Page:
Mérida, Spain (Mérida, España)
We had become so accustomed to the awesomeness of having freshly squeezed orange juice every morning with breakfast in Liencres that after our departure we had immediately invested in a portable squeezer for ourselves. It was possibly the most rewarding €2 I've spent in my whole life! Our first day in Mérida, we awoke in our heavily classical Roman themed hotel (with fake marble statues of lithe young women in the lobby) and partook in the zumo de naranja. Yannick deemed us zumo wrestlers as it takes some elbow grease to get all that goodly juice from the oranges.
Along a dusty pathway the casa was connected to another site, Los Columbarios, which is a 4th-century necropolis containing two families' crypts (also with sweet frescoes inside).
Once we entered through the iron gate of the site, we were allowed peace and quiet once more, with a few tourist comrades admiring the ancient stones. Boasting a capacity of 15,000 spectators, some epic gladiatorial fights were undoubtedly had in the eras of emperors.
With the afternoon wearing on, we made to leave but could not find the blasted exit. We followed the signs, but no salida! We tried to leave the same way we came in, but an officious Spaniard told us we couldn't go that way. So we walked back across the site and found ourselves hemmed in by fencing once again. The signs were wildly misleading! We asked a kindly looking man who was spraying weeds with death potion, and he told us to exit the way we had entered. I knew it!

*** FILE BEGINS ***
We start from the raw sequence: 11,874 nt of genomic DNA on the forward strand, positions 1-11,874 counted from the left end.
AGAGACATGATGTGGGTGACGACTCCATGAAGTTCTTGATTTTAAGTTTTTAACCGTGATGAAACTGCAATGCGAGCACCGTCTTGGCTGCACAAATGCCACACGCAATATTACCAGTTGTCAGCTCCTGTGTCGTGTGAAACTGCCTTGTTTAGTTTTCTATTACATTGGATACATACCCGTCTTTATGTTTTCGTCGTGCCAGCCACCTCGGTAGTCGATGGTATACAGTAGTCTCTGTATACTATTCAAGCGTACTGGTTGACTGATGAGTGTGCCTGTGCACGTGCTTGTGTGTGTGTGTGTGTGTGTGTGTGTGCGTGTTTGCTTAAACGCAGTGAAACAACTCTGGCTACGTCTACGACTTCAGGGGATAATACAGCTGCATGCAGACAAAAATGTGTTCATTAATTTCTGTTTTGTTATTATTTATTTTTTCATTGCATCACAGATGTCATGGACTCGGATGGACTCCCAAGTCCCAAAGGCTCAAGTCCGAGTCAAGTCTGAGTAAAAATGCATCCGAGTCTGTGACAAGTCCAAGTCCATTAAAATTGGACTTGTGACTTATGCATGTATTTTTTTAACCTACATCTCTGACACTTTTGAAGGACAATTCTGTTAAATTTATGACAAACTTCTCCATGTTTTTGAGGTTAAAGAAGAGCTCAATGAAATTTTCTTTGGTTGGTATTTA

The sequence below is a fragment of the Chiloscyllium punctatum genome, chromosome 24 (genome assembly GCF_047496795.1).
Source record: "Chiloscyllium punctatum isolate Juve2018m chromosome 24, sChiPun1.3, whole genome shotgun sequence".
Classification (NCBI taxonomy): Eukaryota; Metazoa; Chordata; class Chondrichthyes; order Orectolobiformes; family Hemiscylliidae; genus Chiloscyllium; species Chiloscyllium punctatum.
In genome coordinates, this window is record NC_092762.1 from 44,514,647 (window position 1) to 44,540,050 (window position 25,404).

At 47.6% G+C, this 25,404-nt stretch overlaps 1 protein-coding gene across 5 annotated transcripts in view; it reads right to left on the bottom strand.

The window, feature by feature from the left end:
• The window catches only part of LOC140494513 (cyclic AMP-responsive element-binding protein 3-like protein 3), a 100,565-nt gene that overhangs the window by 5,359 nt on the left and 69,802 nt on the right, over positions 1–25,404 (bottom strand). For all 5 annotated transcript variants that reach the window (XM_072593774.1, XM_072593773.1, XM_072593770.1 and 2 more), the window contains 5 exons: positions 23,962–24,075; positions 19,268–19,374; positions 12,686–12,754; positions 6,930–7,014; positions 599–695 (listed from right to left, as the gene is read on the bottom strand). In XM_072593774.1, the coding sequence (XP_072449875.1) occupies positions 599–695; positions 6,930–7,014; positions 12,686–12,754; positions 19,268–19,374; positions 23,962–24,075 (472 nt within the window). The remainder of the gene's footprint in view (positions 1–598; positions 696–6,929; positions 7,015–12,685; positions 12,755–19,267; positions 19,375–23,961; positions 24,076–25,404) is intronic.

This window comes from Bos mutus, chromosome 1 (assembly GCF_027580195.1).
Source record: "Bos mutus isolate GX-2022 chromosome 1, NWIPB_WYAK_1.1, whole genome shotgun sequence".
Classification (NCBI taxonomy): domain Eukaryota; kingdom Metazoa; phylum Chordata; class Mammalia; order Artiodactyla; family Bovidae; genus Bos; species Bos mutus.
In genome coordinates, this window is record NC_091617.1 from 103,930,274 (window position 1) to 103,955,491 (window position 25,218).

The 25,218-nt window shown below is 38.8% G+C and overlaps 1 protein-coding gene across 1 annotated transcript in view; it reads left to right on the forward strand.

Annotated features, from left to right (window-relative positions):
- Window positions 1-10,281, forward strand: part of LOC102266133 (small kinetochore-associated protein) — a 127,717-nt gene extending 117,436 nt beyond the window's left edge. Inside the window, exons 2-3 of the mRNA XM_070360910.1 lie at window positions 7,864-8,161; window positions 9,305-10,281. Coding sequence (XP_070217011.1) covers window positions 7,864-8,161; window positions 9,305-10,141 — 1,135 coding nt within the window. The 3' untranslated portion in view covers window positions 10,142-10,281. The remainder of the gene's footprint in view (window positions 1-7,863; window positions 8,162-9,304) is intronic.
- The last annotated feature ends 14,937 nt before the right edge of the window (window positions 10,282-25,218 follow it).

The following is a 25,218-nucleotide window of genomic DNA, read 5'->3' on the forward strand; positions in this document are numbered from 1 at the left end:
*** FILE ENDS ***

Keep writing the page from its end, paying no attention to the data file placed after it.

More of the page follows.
The only non-Roman site we saw that day was the alcazaba, a Moorish castle that had been built in 835 and was now left in ruins. We took a walk along the ramparts to avoid a howling group of schoolchildren and enjoyed the views over the river as we waited for their excitable shrieking to move elsewhere. Who should we encounter there but selfie girl! She had caught up to us, hopped up on the crenelations and was posing for more selfies.
We didn't notice how close we were to the child horde as we were exiting the alcazaba and we became stuck in a traffic jam as two teachers performed a headcount. School trips are not fun for anyone except the kids, who are only happy because they don't have to be trapped in a classroom all day. They didn't care about the history! They were all babbling to each other the whole time.
Once we staggered back to our hotel, we decided we quite liked Mérida and should stay one extra night. But the receptionist told us that they were booked out, so with heavy hearts knowing we had but one day left in the city, we collapsed and fell into a lunch-induced coma for four hours.